You can hear the frustration in the nurse’s voice as he narrates the video, walking closer to an open window.
“You have to be an engineer to make this work,” he says. “You have to be like MacGyver.”
The video moves past a woman on oxygen, the tube running down from her nose to the gurney she’s sitting on, and, eventually, out that open window.
It runs to another window, the green tube swinging in the breeze above an open courtyard a half-dozen stories below. The tube ends at an oxygen hookup in the wall of the other room.
This is the only way that woman, a Covid-19 patient at this hospital in the Brazilian capital of Brasilia, can get oxygen. The room where the oxygen source is located is so overwhelmed with Covid-19 patients. She has to sit in what is otherwise a hallway, her life-saving oxygen precariously fed to her.
The scene is a microcosm of what is playing out across Brazil right now amid a brutal and out-of-control wave of Covid-19.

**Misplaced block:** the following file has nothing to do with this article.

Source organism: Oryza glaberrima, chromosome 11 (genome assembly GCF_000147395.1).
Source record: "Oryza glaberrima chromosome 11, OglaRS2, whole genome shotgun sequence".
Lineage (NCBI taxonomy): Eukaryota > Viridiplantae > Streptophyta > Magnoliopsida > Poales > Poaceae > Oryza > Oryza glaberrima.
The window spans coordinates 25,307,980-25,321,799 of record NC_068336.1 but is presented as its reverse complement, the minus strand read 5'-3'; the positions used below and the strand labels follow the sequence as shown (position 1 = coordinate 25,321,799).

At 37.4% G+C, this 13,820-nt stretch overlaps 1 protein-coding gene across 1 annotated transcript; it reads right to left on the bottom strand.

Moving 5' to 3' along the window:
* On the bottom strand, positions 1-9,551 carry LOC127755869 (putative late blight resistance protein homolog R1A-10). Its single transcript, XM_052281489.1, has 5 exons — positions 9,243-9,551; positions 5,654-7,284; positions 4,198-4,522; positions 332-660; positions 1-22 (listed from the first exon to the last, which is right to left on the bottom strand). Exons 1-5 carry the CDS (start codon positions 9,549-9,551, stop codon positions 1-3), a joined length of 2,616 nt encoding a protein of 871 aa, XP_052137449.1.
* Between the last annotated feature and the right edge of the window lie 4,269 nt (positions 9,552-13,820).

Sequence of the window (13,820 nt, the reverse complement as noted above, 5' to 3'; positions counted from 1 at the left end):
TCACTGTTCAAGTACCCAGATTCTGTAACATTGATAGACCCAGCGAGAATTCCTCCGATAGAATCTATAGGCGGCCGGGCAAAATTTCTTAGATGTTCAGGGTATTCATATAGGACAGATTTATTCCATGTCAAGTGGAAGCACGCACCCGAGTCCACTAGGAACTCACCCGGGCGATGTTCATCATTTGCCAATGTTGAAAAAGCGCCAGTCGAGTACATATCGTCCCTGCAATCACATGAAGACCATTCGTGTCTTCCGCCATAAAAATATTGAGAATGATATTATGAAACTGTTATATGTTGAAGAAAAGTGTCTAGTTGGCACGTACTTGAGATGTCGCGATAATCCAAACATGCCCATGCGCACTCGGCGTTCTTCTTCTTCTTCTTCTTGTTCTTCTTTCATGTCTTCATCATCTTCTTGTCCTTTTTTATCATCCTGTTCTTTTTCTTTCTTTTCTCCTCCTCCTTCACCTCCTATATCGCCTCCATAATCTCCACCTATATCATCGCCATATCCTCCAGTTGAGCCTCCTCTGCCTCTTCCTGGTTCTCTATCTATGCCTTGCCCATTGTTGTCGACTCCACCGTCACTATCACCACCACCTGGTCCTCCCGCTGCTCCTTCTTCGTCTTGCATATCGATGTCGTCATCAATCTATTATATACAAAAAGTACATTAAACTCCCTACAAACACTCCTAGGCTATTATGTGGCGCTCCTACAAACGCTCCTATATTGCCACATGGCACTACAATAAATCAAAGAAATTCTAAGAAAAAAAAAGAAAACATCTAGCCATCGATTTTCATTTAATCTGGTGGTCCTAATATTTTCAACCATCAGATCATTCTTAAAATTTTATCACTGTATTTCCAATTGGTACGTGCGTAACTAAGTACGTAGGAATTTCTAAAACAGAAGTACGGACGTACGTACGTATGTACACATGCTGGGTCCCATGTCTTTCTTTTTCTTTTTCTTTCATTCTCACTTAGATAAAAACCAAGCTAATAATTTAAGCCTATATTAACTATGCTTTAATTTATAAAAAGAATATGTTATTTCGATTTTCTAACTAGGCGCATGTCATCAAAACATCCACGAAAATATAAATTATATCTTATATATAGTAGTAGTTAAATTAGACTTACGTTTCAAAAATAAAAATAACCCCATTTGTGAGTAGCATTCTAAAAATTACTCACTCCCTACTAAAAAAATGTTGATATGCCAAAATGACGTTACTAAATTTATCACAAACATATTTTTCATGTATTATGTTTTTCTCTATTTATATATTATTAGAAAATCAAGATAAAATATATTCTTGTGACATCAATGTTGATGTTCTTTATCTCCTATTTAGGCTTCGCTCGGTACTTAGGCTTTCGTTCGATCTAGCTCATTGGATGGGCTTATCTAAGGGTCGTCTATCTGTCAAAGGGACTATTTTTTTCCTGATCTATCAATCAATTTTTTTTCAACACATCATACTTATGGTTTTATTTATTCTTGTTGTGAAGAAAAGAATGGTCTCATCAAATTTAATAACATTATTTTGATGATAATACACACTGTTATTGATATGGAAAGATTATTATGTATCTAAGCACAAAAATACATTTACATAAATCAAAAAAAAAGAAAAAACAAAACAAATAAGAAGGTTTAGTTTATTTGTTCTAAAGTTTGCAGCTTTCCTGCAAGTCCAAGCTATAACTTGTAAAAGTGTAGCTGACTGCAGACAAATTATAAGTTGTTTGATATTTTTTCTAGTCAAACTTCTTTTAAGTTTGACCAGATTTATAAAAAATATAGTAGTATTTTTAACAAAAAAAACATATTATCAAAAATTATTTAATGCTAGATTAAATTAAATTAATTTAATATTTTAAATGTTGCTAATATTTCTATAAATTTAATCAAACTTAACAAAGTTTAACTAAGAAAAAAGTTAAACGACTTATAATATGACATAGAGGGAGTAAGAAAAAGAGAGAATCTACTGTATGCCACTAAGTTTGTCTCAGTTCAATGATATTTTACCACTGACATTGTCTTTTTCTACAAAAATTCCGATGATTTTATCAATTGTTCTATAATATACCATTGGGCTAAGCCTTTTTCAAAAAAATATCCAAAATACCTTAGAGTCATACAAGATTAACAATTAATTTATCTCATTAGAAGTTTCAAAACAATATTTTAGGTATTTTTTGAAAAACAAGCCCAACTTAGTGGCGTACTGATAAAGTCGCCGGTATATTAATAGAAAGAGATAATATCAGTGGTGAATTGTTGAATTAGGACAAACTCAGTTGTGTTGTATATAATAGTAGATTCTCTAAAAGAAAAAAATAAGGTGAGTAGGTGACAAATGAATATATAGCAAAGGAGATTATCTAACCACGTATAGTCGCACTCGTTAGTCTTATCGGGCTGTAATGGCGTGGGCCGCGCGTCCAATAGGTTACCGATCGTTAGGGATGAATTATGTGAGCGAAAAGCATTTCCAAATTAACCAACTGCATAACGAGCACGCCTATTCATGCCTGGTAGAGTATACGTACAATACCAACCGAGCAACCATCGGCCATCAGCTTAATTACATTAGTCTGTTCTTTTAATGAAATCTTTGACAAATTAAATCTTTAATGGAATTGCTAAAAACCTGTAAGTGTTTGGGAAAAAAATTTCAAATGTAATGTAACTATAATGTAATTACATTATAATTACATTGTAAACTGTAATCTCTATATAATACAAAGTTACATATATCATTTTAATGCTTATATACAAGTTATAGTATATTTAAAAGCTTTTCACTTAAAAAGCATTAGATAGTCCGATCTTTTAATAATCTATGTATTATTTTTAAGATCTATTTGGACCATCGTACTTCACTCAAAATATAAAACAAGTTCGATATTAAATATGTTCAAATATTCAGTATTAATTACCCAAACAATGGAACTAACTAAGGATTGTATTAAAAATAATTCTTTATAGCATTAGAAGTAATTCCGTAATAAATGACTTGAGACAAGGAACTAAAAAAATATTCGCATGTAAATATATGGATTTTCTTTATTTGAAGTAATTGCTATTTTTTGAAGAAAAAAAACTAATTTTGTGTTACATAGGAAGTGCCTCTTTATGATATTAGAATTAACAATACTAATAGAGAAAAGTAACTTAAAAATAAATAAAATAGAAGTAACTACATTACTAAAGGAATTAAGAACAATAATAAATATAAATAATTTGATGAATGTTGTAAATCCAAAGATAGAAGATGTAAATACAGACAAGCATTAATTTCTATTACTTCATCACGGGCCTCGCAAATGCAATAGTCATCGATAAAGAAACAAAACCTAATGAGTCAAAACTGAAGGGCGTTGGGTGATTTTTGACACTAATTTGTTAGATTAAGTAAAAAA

On Thursday night, Brazil’s Health Ministry reported the gruesome figure of more than 100,000 new Covid-19 cases confirmed in a single day, the country’s highest such figure since the pandemic began.
According to official data, a total of 303,462 people have died in the country from the virus.
But it’s the seven-day averages that paint an even bleaker picture.
Of Brazil’s 26 states plus its federal district, only one or two on any given day have ICU occupancy rates below 80%.
More than half are above 90%, which means if the healthcare systems haven’t yet collapsed already in those states, they are at imminent risk of doing so.
Health systems have been inundated with patients they can no longer adequately take care of due to a critical lack of space and supplies.
As Brazil suffers through its worst days of this pandemic so far, there are signs of collapse at every level of the healthcare system in nearly every state across the country.
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